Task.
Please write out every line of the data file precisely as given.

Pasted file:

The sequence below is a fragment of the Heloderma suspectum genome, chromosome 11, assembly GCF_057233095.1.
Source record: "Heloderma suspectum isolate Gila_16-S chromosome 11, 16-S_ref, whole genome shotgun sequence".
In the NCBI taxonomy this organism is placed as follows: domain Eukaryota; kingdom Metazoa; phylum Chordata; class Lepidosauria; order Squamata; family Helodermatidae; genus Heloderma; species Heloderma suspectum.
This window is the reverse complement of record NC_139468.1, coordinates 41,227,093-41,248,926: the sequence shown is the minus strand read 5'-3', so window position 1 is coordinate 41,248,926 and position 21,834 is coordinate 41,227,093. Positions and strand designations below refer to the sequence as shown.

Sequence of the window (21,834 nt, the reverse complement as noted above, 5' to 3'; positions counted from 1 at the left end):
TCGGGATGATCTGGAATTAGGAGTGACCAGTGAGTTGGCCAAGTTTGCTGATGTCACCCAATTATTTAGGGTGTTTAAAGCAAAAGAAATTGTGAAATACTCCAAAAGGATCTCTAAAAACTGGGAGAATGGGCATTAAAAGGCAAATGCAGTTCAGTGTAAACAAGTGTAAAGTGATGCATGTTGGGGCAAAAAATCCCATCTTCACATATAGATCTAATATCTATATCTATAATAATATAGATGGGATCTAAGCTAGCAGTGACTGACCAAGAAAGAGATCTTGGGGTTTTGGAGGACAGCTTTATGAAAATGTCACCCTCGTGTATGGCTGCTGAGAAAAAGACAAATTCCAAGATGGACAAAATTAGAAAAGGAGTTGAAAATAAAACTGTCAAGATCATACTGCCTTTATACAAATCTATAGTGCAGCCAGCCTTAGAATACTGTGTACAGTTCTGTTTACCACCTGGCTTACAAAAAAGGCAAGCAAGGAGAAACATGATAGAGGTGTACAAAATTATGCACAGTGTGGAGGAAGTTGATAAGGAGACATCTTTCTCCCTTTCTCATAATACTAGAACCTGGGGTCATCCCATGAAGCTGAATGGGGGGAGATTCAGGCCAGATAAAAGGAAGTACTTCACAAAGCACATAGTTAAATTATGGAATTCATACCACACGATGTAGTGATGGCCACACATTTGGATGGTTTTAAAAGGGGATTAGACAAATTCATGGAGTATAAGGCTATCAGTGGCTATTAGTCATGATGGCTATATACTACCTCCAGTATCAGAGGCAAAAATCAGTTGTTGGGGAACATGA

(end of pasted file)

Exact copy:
The sequence below is a fragment of the Heloderma suspectum genome, chromosome 11, assembly GCF_057233095.1.
Source record: "Heloderma suspectum isolate Gila_16-S chromosome 11, 16-S_ref, whole genome shotgun sequence".
In the NCBI taxonomy this organism is placed as follows: domain Eukaryota; kingdom Metazoa; phylum Chordata; class Lepidosauria; order Squamata; family Helodermatidae; genus Heloderma; species Heloderma suspectum.
This window is the reverse complement of record NC_139468.1, coordinates 41,227,093-41,248,926: the sequence shown is the minus strand read 5'-3', so window position 1 is coordinate 41,248,926 and position 21,834 is coordinate 41,227,093. Positions and strand designations below refer to the sequence as shown.

Sequence of the window (21,834 nt, the reverse complement as noted above, 5' to 3'; positions counted from 1 at the left end):
TCGGGATGATCTGGAATTAGGAGTGACCAGTGAGTTGGCCAAGTTTGCTGATGTCACCCAATTATTTAGGGTGTTTAAAGCAAAAGAAATTGTGAAATACTCCAAAAGGATCTCTAAAAACTGGGAGAATGGGCATTAAAAGGCAAATGCAGTTCAGTGTAAACAAGTGTAAAGTGATGCATGTTGGGGCAAAAAATCCCATCTTCACATATAGATCTAATATCTATATCTATAATAATATAGATGGGATCTAAGCTAGCAGTGACTGACCAAGAAAGAGATCTTGGGGTTTTGGAGGACAGCTTTATGAAAATGTCACCCTCGTGTATGGCTGCTGAGAAAAAGACAAATTCCAAGATGGACAAAATTAGAAAAGGAGTTGAAAATAAAACTGTCAAGATCATACTGCCTTTATACAAATCTATAGTGCAGCCAGCCTTAGAATACTGTGTACAGTTCTGTTTACCACCTGGCTTACAAAAAAGGCAAGCAAGGAGAAACATGATAGAGGTGTACAAAATTATGCACAGTGTGGAGGAAGTTGATAAGGAGACATCTTTCTCCCTTTCTCATAATACTAGAACCTGGGGTCATCCCATGAAGCTGAATGGGGGGAGATTCAGGCCAGATAAAAGGAAGTACTTCACAAAGCACATAGTTAAATTATGGAATTCATACCACACGATGTAGTGATGGCCACACATTTGGATGGTTTTAAAAGGGGATTAGACAAATTCATGGAGTATAAGGCTATCAGTGGCTATTAGTCATGATGGCTATATACTACCTCCAGTATCAGAGGCAAAAATCAGTTGTTGGGGAACATGA